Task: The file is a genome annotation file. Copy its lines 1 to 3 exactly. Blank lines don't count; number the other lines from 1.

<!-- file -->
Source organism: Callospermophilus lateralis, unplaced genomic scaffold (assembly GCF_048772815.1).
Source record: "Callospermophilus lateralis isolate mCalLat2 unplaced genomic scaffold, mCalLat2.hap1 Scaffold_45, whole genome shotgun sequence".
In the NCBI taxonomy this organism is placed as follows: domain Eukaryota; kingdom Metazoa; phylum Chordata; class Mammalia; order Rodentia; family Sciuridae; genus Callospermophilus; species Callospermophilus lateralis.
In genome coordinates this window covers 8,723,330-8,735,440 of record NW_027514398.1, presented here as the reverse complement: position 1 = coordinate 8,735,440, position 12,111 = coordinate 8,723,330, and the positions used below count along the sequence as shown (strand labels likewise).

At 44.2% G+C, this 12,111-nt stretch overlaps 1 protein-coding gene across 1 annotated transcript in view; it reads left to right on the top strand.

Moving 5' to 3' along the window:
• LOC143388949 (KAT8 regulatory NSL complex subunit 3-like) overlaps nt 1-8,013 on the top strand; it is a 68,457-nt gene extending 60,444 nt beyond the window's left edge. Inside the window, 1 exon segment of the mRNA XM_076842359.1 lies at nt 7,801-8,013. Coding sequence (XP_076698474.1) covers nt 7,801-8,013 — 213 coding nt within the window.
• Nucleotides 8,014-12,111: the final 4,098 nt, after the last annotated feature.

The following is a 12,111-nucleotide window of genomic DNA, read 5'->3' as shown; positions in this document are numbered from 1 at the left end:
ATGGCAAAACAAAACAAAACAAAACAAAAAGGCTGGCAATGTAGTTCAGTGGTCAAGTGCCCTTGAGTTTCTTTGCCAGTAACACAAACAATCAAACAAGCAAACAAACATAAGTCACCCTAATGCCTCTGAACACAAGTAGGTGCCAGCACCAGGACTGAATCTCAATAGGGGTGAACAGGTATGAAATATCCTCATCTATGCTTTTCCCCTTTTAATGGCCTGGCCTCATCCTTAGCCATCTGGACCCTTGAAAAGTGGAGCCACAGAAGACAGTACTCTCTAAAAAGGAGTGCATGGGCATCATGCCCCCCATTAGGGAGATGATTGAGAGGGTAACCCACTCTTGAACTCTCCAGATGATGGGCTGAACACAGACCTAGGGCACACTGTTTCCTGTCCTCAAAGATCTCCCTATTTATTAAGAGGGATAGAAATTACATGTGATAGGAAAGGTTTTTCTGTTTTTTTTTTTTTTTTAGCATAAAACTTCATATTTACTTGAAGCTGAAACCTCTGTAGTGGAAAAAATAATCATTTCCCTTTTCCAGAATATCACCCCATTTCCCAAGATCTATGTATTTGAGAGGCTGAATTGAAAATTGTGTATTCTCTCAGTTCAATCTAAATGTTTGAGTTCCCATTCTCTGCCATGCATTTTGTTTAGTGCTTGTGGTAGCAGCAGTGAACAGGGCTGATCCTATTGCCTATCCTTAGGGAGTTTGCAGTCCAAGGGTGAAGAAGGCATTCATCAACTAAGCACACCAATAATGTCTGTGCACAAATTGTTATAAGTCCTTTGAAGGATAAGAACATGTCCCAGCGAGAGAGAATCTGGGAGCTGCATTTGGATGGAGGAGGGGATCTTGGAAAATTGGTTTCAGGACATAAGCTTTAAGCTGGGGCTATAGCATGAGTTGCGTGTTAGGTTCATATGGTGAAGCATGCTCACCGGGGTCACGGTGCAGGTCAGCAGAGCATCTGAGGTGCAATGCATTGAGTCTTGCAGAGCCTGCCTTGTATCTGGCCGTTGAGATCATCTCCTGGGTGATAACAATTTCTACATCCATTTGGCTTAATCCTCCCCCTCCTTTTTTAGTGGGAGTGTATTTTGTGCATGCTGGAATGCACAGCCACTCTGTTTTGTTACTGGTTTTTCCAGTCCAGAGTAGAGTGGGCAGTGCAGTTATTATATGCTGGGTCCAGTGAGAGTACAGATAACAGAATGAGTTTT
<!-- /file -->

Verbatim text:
Source organism: Callospermophilus lateralis, unplaced genomic scaffold (assembly GCF_048772815.1).
Source record: "Callospermophilus lateralis isolate mCalLat2 unplaced genomic scaffold, mCalLat2.hap1 Scaffold_45, whole genome shotgun sequence".
In the NCBI taxonomy this organism is placed as follows: domain Eukaryota; kingdom Metazoa; phylum Chordata; class Mammalia; order Rodentia; family Sciuridae; genus Callospermophilus; species Callospermophilus lateralis.